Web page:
How Stoicism can Change Adversity to Opportunity

I bought myself a Christmas present on Amazon, the book “The Obstacle is The Way” by Ryan Holiday. It arrived on Friday, I finished it yesterday. It is a small book 5″ x 7″, only 200 pages. Easy to read.

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The author includes many quotes from ancient Stoic philosophers, including Marcus Aurelius, Epictetus, Seneca. He includes many references to more recent examples of Stoicism and enduring great hardship, overcoming huge adversity and becoming successful. Examples from more recent times, from the lives of John D Rockefeller, Ulysses Grant, Amelia Earhart and James Stockdale.

He argues that we should welcome obstacles because by overcoming them we launch ourselves on the path to success. That surmounting obstacles and learning from the process is the formula for success.

One of the most valuable reminders for me was to accept that a situation is neither good nor bad until we choose to make it so.

  • Page 165 – “Whatever trouble you are having – no matter how difficult – is not some unique misfortune picked out especially for you. It just is what it is”

We choose whether to let it destroy us or drive us to action that will transform our lives.

Another great point in the book distinguishes between Persistence and Perseverance:

  • Page 157 -“Persistence is an action. Perseverance is a matter of will. One is energy. The other endurance.

It is a book that I would urge you to read, I know that I will read it again, many times. It has inspired me to return to Marcus Aurelius’ Meditations which I have on my eReader but have neglected in favour of “real” books over the holiday season.

Reading the book reminded me that the motivation for me to run marathons was partly driven by the knowledge that I was a pitifully slow runner at school, but I had above average stamina for sports requiring endurance, like rugby and equine sports. The way around the obstacle of being too slow as a sprinter was to train for the longer distances. I found that the longer the race, the higher up the finishing order I would come.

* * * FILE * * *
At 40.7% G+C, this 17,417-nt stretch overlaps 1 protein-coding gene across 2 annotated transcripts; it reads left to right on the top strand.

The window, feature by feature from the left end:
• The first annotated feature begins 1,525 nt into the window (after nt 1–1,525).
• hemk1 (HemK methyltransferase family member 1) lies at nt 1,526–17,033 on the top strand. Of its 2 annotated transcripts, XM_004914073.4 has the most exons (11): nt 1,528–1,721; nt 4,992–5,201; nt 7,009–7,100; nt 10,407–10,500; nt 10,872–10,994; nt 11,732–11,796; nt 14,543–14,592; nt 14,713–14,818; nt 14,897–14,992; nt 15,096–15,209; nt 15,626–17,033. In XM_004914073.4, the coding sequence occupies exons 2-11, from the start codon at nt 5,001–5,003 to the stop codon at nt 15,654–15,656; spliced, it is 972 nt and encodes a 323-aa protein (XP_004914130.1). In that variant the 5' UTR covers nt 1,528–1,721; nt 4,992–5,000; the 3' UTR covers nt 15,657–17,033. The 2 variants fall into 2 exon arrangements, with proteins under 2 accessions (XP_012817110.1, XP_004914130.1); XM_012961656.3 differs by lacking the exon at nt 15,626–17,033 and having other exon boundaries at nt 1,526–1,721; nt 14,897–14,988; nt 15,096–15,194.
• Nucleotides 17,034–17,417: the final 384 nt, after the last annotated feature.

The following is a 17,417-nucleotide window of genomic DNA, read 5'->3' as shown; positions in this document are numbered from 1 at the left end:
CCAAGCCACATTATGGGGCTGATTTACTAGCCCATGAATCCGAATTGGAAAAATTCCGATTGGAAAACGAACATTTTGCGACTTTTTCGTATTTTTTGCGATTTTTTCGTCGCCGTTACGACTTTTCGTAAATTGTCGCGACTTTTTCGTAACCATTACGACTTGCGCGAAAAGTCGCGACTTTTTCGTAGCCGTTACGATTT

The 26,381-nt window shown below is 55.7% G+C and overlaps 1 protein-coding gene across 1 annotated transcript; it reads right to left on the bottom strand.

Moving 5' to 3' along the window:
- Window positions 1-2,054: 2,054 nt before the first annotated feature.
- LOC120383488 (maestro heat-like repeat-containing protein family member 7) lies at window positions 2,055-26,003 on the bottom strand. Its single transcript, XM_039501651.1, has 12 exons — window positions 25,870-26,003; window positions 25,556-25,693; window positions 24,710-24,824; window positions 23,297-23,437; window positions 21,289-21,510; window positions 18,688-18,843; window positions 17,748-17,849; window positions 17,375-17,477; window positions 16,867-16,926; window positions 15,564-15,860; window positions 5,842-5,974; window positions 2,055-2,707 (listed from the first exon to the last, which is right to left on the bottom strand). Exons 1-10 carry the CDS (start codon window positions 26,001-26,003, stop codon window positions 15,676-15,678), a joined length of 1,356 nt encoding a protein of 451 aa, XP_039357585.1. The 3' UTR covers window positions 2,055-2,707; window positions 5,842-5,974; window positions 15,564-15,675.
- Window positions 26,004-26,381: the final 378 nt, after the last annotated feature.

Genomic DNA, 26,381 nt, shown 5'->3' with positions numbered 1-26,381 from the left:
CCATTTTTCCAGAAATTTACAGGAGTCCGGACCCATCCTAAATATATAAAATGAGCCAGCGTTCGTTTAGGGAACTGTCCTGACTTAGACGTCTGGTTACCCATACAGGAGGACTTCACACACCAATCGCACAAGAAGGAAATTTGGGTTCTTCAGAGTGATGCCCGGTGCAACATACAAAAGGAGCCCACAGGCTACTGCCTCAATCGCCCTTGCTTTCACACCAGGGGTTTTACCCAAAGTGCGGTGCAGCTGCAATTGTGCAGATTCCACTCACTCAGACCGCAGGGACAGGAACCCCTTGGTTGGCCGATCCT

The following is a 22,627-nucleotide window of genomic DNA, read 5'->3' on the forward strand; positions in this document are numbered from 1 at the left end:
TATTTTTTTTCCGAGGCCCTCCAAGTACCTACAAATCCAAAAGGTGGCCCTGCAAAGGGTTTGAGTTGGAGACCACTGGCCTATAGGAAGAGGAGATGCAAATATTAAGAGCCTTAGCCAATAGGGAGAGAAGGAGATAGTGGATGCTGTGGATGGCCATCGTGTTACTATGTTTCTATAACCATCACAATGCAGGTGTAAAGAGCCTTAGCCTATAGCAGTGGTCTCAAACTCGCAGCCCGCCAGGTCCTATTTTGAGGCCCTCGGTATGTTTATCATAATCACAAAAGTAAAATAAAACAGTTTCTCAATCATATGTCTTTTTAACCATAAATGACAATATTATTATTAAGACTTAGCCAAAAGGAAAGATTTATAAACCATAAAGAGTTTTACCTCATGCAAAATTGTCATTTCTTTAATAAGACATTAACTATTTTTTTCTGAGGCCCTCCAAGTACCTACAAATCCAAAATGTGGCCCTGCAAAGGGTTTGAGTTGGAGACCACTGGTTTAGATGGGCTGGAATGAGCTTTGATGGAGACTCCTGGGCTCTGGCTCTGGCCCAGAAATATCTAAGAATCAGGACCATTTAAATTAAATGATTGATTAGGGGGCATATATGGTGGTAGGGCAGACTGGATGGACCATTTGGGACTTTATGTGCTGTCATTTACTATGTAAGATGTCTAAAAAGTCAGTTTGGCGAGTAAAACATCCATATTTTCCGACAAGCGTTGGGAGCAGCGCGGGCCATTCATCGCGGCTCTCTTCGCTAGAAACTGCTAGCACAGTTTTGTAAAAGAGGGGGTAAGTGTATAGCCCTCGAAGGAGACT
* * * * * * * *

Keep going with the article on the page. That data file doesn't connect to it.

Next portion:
James Altucher wrote about the cycle to getting good at anything in his newsletter yesterday. He believes that the cycle ends with success or getting good at whatever you set out to do, then starts again with the repeat stage.

His words: The “Repeat” stage always happens and sometimes destroys people. Get through that and you enter the magic kingdom.

That was a good follow-up to the book.

Some of his newsletter articles are published later on his blog. To get all of them you have to visit the site and subscribe.

After reading the book I have looked at some of my obstacles through a different lens, from a different perspective.

What obstacles do you have in your life that you can view as the way to becoming better or more successful?

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  2 comments for “How Stoicism can Change Adversity to Opportunity

  1. Roberta
    January 14, 2015 at 8:37 pm

    WOW! What an open ended question. How can I count the ways.
    1. Having two alcoholic parents was a challenge growing up. Not easy to deal with. Taught me how to deal with adversity.
    2. Lost a high paying job and had to find a new career in my 50’s and learned to live with less money.

    Both obstacles taught me I could deal with more adversity than I thought I could. And both taught me nothing lasts forever.

    • January 22, 2015 at 7:15 pm

      Your comments always add something extra Roberta. The “…nothing lasts for ever” lesson is one that so many of us forget, whether in good times or bad.

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